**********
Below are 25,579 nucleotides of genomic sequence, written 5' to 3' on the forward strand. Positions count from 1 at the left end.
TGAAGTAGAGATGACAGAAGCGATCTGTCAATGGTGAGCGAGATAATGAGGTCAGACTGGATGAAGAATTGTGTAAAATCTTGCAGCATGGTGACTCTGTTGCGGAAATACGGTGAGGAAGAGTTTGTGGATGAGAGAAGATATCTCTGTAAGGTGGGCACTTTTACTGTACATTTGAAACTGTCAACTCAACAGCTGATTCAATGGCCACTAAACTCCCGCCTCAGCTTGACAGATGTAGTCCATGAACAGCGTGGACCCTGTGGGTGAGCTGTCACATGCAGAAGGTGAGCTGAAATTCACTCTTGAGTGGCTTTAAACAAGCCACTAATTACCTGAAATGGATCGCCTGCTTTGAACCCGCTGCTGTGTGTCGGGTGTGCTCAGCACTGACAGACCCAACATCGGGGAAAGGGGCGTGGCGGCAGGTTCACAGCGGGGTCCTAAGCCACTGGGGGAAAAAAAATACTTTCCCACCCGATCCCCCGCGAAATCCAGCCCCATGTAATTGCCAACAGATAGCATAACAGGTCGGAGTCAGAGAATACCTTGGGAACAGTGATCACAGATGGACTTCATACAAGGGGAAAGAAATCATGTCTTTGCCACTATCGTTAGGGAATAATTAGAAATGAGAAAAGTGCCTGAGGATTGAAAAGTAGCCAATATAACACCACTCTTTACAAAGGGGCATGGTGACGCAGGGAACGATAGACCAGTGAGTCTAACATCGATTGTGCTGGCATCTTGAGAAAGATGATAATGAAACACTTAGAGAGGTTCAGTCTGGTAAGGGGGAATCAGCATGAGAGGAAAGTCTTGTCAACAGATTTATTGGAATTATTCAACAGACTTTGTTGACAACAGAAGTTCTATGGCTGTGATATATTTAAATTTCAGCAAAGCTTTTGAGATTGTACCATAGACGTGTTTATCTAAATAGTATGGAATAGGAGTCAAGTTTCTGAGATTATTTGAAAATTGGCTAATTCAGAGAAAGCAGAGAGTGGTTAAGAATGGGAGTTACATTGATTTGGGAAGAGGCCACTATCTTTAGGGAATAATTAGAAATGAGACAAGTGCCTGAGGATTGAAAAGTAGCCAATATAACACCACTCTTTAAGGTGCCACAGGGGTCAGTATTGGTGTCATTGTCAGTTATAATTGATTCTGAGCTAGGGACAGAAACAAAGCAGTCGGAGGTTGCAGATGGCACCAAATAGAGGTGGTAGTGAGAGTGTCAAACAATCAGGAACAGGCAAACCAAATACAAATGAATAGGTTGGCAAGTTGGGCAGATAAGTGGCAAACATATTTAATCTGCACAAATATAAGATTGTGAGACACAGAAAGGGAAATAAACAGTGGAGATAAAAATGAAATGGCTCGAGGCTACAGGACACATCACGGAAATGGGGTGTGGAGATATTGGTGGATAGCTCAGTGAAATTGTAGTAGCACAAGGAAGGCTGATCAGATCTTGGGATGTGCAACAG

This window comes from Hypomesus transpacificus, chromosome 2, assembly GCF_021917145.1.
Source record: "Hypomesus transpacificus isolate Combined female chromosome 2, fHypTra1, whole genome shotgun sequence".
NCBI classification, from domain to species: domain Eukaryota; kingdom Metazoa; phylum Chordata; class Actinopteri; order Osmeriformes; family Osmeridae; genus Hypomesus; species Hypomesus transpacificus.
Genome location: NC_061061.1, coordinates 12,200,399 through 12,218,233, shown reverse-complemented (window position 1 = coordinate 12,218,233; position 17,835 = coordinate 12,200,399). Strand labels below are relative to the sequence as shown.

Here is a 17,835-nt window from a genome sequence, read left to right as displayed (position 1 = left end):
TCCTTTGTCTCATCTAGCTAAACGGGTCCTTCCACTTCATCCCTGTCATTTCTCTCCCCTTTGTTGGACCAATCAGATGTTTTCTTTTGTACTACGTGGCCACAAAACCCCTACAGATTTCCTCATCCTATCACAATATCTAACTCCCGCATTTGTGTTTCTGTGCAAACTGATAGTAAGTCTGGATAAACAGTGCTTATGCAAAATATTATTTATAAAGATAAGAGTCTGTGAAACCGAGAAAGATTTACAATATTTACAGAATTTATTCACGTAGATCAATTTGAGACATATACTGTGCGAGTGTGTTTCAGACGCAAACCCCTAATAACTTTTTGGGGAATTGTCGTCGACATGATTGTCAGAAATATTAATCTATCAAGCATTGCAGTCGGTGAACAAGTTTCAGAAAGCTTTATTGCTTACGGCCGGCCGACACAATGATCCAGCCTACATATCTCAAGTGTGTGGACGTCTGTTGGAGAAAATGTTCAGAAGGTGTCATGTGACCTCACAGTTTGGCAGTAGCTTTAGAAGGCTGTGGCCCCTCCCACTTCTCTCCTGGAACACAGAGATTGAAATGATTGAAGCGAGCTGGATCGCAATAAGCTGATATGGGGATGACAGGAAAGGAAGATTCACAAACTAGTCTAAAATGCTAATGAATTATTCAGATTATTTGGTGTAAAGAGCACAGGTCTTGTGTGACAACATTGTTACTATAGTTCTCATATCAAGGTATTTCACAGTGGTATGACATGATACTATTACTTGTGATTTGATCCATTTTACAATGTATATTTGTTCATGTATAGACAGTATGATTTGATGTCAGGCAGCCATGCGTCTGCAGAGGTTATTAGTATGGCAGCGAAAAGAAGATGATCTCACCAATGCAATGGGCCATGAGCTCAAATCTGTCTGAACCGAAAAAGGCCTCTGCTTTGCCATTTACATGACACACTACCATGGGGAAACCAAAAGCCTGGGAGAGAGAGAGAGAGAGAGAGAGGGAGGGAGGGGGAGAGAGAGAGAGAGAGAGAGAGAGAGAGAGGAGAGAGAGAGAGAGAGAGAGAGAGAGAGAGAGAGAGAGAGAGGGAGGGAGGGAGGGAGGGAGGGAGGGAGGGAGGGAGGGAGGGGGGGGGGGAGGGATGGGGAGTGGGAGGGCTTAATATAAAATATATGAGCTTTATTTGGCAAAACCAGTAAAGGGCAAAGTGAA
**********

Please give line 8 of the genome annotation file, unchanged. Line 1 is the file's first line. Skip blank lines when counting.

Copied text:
TCCTTTGTCTCATCTAGCTAAACGGGTCCTTCCACTTCATCCCTGTCATTTCTCTCCCCTTTGTTGGACCAATCAGATGTTTTCTTTTGTACTACGTGGCCACAAAACCCCTACAGATTTCCTCATCCTATCACAATATCTAACTCCCGCATTTGTGTTTCTGTGCAAACTGATAGTAAGTCTGGATAAACAGTGCTTATGCAAAATATTATTTATAAAGATAAGAGTCTGTGAAACCGAGAAAGATTTACAATATTTACAGAATTTATTCACGTAGATCAATTTGAGACATATACTGTGCGAGTGTGTTTCAGACGCAAACCCCTAATAACTTTTTGGGGAATTGTCGTCGACATGATTGTCAGAAATATTAATCTATCAAGCATTGCAGTCGGTGAACAAGTTTCAGAAAGCTTTATTGCTTACGGCCGGCCGACACAATGATCCAGCCTACATATCTCAAGTGTGTGGACGTCTGTTGGAGAAAATGTTCAGAAGGTGTCATGTGACCTCACAGTTTGGCAGTAGCTTTAGAAGGCTGTGGCCCCTCCCACTTCTCTCCTGGAACACAGAGATTGAAATGATTGAAGCGAGCTGGATCGCAATAAGCTGATATGGGGATGACAGGAAAGGAAGATTCACAAACTAGTCTAAAATGCTAATGAATTATTCAGATTATTTGGTGTAAAGAGCACAGGTCTTGTGTGACAACATTGTTACTATAGTTCTCATATCAAGGTATTTCACAGTGGTATGACATGATACTATTACTTGTGATTTGATCCATTTTACAATGTATATTTGTTCATGTATAGACAGTATGATTTGATGTCAGGCAGCCATGCGTCTGCAGAGGTTATTAGTATGGCAGCGAAAAGAAGATGATCTCACCAATGCAATGGGCCATGAGCTCAAATCTGTCTGAACCGAAAAAGGCCTCTGCTTTGCCATTTACATGACACACTACCATGGGGAAACCAAAAGCCTGGGAGAGAGAGAGAGAGAGAGAGAGGGAGGGAGGGGGAGAGAGAGAGAGAGAGAGAGAGAGAGAGAGGAGAGAGAGAGAGAGAGAGAGAGAGAGAGAGAGAGAGAGAGAGGGAGGGAGGGAGGGAGGGAGGGAGGGAGGGAGGGAGGGAGGGGGGGGGGGAGGGATGGGGAGTGGGAGGGCTTAATATAAAATATATGAGCTTTATTTGGCAAAACCAGTAAAGGGCAAAGTGAA